Sky Harbor and the Beginning of the Modern Era
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Honoring the 75th Anniversary of Sky Harbor, we continue our look at the Airport’s history, exploring the beginnings of what is known as the modern era and the development of the Airport from 1950 up to the 1980’s.
In 1935, Phoenix Sky Harbor International Airport started out with one runway in a rural area and was known by residents as "The Farm." Today, PHX Sky Harbor is one of the ten busiest airports in the United States for passenger traffic. Additionally, it is a significant and vital economic engine to both the Valley of the Sun and the state of Arizona.
Longtime employees at PHX Sky Harbor have certainly noticed the changes over the years. Indeed, the transition has been gradual, but the growth of the aviation industry in Phoenix has changed the look and feel of the Airport entirely.
"I had no idea that it would be that busy," said former Assistant Director of Sky Harbor Doug Carr. "During the years I was there (the late 1940’s up until the mid-1950’s), we always stayed close to number one, and occasionally we’d slip and go back to number two. I understand now that we’re among the nation’s busiest. It has just mushroomed. And, it just kept growing and kept growing and it is still growing."
Indeed, when Carr was Assistant Director at Sky Harbor in the 1950’s, things were beginning to change and become even busier.
"After the second World War, there were things that took place here then that really were kind of a stepping stone for its growth," said Arv Schultz, aviation enthusiast and author of several articles for Arizona Flyways magazine. "It really started to materialize at that time, and then the jet age came into play and that is where we are today. It has just grown exponentially all along."
Due to the growth, there was a strong need for construction of a new terminal. Terminal 1 was built by Mardian Construction Company at a cost of $835,000 and completed in September 1952. Perhaps one of the most unique features of it was a new state of the art control tower. This was quite a change from when local planes came in and their owners just parked them anywhere.
By 1957, the airport was ranked 11th in the US for flight operations. More space was needed to handle operations, and Terminal 2 opened in April 1962. The development included a 1,000 car parking lot, access roads, and a concrete aircraft parking ramp. The cost to build the facility was about $2.7 million and the new terminal handled the major airlines flying into Sky Harbor at the time. Arizona artist Paul Coze designed the mural The Phoenix for Terminal 2.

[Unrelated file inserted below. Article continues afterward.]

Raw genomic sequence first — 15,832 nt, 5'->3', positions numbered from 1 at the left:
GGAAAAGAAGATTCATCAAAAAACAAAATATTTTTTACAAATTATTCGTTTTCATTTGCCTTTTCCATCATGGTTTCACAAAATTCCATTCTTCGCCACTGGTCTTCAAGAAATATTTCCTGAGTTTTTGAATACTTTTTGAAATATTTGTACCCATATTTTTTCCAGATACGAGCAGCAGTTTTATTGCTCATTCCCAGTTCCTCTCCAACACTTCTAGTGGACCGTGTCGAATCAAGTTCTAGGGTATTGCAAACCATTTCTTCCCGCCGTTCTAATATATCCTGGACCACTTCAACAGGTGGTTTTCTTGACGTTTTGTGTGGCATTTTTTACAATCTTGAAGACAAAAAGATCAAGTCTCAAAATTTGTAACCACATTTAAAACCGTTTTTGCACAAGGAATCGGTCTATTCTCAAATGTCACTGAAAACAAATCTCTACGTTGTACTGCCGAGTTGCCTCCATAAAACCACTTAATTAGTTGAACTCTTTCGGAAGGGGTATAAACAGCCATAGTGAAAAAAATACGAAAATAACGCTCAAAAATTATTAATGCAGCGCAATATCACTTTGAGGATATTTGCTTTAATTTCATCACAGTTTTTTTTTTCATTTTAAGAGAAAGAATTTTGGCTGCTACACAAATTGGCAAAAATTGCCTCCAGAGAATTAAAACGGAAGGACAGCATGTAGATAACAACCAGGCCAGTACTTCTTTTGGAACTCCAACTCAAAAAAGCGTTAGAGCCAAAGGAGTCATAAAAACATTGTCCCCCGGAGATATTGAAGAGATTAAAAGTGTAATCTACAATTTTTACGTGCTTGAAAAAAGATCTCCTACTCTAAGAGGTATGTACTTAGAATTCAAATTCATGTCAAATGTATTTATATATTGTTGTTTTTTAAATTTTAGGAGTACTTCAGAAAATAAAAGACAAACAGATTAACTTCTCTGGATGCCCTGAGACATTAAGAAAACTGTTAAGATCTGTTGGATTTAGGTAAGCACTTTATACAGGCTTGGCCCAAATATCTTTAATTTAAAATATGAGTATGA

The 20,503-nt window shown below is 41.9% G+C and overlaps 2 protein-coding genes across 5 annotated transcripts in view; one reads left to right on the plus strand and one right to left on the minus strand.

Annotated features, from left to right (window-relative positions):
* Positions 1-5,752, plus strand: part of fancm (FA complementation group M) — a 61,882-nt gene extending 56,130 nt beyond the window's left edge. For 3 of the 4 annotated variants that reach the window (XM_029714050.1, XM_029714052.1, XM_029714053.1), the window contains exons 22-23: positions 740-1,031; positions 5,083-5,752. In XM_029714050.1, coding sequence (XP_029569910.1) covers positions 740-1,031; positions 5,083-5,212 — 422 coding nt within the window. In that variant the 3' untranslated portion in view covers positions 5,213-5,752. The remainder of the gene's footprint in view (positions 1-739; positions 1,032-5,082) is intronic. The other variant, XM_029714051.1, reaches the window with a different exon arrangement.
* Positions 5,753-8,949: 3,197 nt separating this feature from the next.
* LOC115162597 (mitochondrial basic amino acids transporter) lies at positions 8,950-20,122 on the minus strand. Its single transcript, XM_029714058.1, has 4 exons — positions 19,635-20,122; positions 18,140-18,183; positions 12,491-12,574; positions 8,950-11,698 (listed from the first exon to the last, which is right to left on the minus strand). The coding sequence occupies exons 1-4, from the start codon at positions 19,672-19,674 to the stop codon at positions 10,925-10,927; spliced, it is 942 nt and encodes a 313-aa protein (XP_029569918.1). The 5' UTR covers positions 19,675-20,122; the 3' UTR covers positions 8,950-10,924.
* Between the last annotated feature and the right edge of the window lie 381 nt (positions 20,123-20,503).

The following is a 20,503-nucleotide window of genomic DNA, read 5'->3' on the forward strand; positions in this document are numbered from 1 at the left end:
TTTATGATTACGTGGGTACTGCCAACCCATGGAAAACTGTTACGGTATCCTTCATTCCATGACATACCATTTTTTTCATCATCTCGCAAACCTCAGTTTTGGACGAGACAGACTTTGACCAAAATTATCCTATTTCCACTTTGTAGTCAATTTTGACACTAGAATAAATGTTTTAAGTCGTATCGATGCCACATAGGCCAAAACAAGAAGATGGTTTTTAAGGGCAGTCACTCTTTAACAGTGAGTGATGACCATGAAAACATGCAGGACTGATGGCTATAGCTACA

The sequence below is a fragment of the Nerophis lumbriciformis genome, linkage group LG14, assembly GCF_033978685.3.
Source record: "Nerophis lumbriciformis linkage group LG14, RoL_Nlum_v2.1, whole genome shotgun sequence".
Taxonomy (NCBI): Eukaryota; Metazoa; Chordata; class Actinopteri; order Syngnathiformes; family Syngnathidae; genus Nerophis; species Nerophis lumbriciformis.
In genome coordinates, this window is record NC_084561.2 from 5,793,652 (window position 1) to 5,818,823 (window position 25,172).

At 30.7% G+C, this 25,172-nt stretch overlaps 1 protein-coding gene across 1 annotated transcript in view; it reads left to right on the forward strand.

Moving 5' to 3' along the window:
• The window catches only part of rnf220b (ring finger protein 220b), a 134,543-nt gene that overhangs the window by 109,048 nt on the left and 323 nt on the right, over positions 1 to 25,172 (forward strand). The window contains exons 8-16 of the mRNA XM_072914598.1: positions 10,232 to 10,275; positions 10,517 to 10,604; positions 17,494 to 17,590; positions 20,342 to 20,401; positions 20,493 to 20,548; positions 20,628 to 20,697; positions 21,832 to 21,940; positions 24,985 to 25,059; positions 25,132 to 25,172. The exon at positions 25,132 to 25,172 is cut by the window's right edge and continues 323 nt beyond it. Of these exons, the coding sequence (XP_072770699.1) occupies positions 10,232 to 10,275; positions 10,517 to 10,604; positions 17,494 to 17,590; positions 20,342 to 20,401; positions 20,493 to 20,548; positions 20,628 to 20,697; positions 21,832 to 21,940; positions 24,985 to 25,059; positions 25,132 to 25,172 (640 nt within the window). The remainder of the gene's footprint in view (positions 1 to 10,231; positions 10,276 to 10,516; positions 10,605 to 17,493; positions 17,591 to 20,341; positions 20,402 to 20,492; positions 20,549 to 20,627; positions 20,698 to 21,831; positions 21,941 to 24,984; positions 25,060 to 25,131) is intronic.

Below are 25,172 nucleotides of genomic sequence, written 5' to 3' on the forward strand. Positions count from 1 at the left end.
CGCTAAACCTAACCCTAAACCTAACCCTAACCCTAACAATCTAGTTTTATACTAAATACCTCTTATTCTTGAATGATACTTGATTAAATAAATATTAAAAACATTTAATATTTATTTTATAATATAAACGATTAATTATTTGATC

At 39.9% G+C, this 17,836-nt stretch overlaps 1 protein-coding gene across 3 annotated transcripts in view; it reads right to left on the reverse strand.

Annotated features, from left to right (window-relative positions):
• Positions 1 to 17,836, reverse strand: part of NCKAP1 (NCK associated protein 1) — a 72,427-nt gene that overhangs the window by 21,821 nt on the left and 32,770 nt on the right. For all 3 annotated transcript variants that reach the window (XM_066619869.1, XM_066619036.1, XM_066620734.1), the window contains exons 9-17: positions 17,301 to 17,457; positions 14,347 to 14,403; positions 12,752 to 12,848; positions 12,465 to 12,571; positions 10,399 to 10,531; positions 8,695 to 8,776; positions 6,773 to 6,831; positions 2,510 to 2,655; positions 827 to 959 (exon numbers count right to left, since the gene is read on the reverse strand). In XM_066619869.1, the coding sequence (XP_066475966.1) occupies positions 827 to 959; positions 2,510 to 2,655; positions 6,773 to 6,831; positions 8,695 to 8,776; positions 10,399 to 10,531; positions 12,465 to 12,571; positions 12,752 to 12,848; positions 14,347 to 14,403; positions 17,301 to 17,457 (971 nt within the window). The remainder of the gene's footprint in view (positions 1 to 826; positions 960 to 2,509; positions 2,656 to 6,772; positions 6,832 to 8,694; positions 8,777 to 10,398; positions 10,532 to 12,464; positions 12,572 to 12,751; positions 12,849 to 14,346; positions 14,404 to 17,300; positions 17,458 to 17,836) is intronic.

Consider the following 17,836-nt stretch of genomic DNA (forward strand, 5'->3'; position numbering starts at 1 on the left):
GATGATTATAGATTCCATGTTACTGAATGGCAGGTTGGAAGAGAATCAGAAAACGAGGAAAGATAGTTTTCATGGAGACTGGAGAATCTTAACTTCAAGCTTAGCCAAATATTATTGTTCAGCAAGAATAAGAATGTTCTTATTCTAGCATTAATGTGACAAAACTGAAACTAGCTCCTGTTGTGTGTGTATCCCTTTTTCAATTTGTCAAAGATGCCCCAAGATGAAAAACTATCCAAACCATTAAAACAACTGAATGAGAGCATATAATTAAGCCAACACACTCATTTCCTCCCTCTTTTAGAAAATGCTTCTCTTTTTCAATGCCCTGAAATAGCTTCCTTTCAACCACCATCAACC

In September 1960, jet service came to Sky Harbor with American Airlines linking Phoenix with Chicago and New York on a daily basis on the Boeing 720. TWA began jet service in January 1961 with the TWA Convair 880 jet. In the 1960s, Sky Harbor also had several other notable aircraft visit including the Goodyear Blimp, the Mercury Space Capsule and a 15-passenger Ford Tri-Motor plane.
Schultz remembers learning to fly at Sky Harbor in the 1960’s. He also remembers his first solo flight off the field at the time when there were only two runways.
"I really considered Sky Harbor my home," Schultz said. "I learned to fly here. I soloed here at this airport. It was long before there was a lot of aviation activity with respect to the large aircraft." Indeed Schultz loved flying and aviation so much that he decided to make it a career and started in Phoenix with Apache Airlines before later working for Republic and Northwest.
John D. Driggs, Phoenix Mayor from 1970-1974, was instrumental in an airport revenue bond issue which would allow for the creation of the master plan for Sky Harbor. Driggs chaired the $173 million dollar bond program and led it to success. The master plan paved the way for the growth of Sky Harbor, including the addition of a new terminal. In January 1977, the Terminal 3 groundbreaking occurred. Terminal 3 would be finished in October 1979 and consist of adjacent parking for 2,700 cars with an eight story parking garage, as well as a new control tower. The cost of Terminal 3 with the garage was approximately $48 million.
Former Mayor Driggs was also involved in adding an entrance to the Airport from the East side.
**Information taken from Phoenix Sky Harbor International Airport the First 50 Years – Research from Pamela Jones as well as interviews with Doug Carr, Arv Schultz, and John Driggs.